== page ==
Implementing Robotic Surgical Training: Thoughts from the French Academy of Surgeons

french academie

On November 13, 2015, a panel of experts in robotic surgery met at the Académie Nationale de Chirurgie (ANC) in Paris to discuss training in robotic surgery. The meeting was moderated by Professor Michel Huguier and the speakers included:

  • Professor Rolland Parc, Conseil de l’Ordre des Médecins
  • Professor Jacques Marescaux of IRCAD (the institute for research into cancer of the digestive system), Strasbourg
  • Professors Jacques Hubert and Laurent Bresler of the School of Surgery at Nancy
  • Professors Xavier Cathelineau and Guy Vallancien of the École Européenne de Chirurgie (European surgical training centre), Paris
  • Professor Jacques Belghiti from the HAS (the French national health authority)
  • Dr Denis de Valmont from the insurance company SHAM
  • Dr Yves Allioux of the Caisse Nationale d’Assurance Maladie (CNAM)

The full day session included discussions and presentations on the current status of robotic training in France as well as an overview of the adoption and current state of robotic surgery in a number of key specialties from Urology to Thoracic.



Their group identified some fundamental needs:

  1. Training requirements should be based on the established protocols for training in surgical robotics (drawn up by the teams from Nancy, France)
  2. It is essential to anticipate the arrival of new robotic platform
  3. It would not be helpful to increase the number of training centers. What is required would be several centers of excellence who are well equipped in platforms and personnel, with good reporting systems or registers.

The guiding principles of modern computer-assisted surgery, and thus of robotic surgery, should be the following:

  1. It is assumed that the clinicians should know how to operate and be competent in their surgical specialty
  2. Surgeons need to become familiar with the all aspects of the computer-assisted system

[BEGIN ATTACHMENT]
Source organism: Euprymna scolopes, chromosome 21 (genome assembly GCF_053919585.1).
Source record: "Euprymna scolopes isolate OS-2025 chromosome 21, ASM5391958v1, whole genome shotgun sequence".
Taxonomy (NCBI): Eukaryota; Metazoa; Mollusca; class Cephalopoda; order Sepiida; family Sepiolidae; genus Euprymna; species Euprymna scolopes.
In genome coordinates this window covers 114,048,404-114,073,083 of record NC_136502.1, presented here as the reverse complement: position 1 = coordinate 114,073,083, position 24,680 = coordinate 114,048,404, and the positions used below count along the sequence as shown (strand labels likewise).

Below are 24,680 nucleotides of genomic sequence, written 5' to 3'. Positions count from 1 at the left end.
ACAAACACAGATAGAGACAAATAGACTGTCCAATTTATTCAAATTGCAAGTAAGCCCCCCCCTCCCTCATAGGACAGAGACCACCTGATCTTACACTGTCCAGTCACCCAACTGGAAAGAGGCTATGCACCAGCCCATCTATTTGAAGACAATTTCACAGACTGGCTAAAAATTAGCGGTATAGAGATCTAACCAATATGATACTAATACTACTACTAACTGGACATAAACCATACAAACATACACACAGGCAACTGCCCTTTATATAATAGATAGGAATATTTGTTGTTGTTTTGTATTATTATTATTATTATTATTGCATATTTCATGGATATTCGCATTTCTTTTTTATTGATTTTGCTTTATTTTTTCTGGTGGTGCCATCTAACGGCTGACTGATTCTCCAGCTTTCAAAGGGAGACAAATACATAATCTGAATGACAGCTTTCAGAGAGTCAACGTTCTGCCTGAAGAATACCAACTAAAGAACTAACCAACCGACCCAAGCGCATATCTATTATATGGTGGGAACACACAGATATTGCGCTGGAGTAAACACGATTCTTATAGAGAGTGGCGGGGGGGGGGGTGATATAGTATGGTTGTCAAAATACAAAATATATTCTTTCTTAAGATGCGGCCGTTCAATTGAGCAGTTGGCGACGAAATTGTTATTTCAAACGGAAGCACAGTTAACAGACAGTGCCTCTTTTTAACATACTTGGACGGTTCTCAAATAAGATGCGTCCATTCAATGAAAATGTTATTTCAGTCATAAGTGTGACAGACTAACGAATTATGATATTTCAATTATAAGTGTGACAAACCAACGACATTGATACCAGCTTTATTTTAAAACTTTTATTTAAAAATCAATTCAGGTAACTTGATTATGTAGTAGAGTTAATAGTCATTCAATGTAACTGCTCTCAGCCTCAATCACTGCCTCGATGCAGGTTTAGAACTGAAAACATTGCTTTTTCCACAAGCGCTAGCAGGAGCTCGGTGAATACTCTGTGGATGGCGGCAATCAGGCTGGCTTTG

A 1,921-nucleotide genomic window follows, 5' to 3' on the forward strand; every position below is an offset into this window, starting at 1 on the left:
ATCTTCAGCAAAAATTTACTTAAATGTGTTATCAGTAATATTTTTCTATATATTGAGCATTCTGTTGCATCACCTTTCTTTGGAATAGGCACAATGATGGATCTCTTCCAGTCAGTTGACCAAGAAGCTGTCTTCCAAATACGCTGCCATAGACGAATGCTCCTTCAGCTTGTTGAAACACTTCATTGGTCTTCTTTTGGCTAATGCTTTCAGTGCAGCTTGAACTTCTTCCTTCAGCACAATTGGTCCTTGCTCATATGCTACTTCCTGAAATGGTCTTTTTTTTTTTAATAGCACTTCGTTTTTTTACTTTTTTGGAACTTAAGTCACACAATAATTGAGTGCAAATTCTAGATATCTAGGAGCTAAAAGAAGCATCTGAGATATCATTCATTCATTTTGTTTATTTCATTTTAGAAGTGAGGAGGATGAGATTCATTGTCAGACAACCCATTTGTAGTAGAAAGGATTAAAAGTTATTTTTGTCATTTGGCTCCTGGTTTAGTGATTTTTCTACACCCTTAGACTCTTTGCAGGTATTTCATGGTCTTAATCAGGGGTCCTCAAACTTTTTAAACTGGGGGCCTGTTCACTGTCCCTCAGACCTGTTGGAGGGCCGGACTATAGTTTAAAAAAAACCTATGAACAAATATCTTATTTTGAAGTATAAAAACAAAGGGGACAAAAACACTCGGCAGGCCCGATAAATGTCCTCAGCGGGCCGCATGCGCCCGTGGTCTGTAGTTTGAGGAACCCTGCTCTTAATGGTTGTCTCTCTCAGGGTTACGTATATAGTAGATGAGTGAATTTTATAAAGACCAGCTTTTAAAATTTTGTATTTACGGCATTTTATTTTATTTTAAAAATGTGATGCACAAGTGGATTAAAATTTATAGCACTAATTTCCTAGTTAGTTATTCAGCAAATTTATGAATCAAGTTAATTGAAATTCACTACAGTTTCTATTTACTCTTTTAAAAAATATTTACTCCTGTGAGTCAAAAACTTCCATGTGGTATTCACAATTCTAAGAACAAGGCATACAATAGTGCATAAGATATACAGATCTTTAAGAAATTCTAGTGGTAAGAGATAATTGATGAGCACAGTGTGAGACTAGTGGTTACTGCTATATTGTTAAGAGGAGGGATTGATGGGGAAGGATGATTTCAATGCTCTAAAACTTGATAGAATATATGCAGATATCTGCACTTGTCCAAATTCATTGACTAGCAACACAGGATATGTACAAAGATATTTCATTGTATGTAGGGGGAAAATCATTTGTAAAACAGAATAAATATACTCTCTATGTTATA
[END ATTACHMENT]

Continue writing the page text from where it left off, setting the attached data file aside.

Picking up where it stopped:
3. Success will only be achieved through partnership with the manufacturers
  4. However, maintaining professional ethics and independence and avoiding all conflicts of interest is essential
  5. Being able to justify scientifically the evolution of treatment approaches thus being able to satisfy financial policymakers, and to defend surgeons against whom the HAS starts disciplinary proceedings.

Conclusions from the discussions:

The training in robotic surgery currently provided by the manufacturers is not a legally binding qualification. Their only obligation, as with any equipment manufacturer, is to explain to the purchaser how their product works. This training, according to published literature, is generally too short, and does not include any assessment of surgeons’ ability to use these robot systems.  The responsibility of monitoring this training should, therefore, fall to the scientific societies and the universities in partnership with the manufacturers, and should include the evaluation of teams who will be tasked with these, using these new technologies. Training in robotic surgery can be provided by both public or private institutions, bearing in mind that it requires a substantial investment in equipment. It appears that university budgets alone will not be enough to meet this investment, and that public institutions could enter into partnerships with the private sector to meet the demand.

Robotic surgery is put into practice by surgeons and their teams, and their training should cover 5 areas:

1 – Surgical training is the remit of the existing schools of surgery

2 – Basic training in the use of a “robot” is common to all specialties that plan to use the system. It should be validated by a document certifying that the surgeon attended a course of basic training involving learning about the machine and the relevant techniques, with time on a simulator and on the robot in “dry lab” and “wet lab”. This stage of training should finish with an assessment

3 – In robotic surgery the surgeon is removed from the operative field, and there is, therefore, a loss of visual communication with the rest of the team. This makes training of the other members of the surgical team (team training) indispensable

4 – The clinical training specific to each specialty and procedure will be carried out in centers that have robots and having “proctors” (“Advanced Courses”)

5 – Surgical practice involves lifelong learning, which requires that the surgeon maintain his skills throughout his or her career. The question of re-certification, like that imposed on aircraft pilots following a period of inactivity or when they don’t practice their skills on a regular basis, does not currently exist in medicine. It is likely that in future the development of simulators will enable surgeons in these situations to refresh or maintain their technical skills.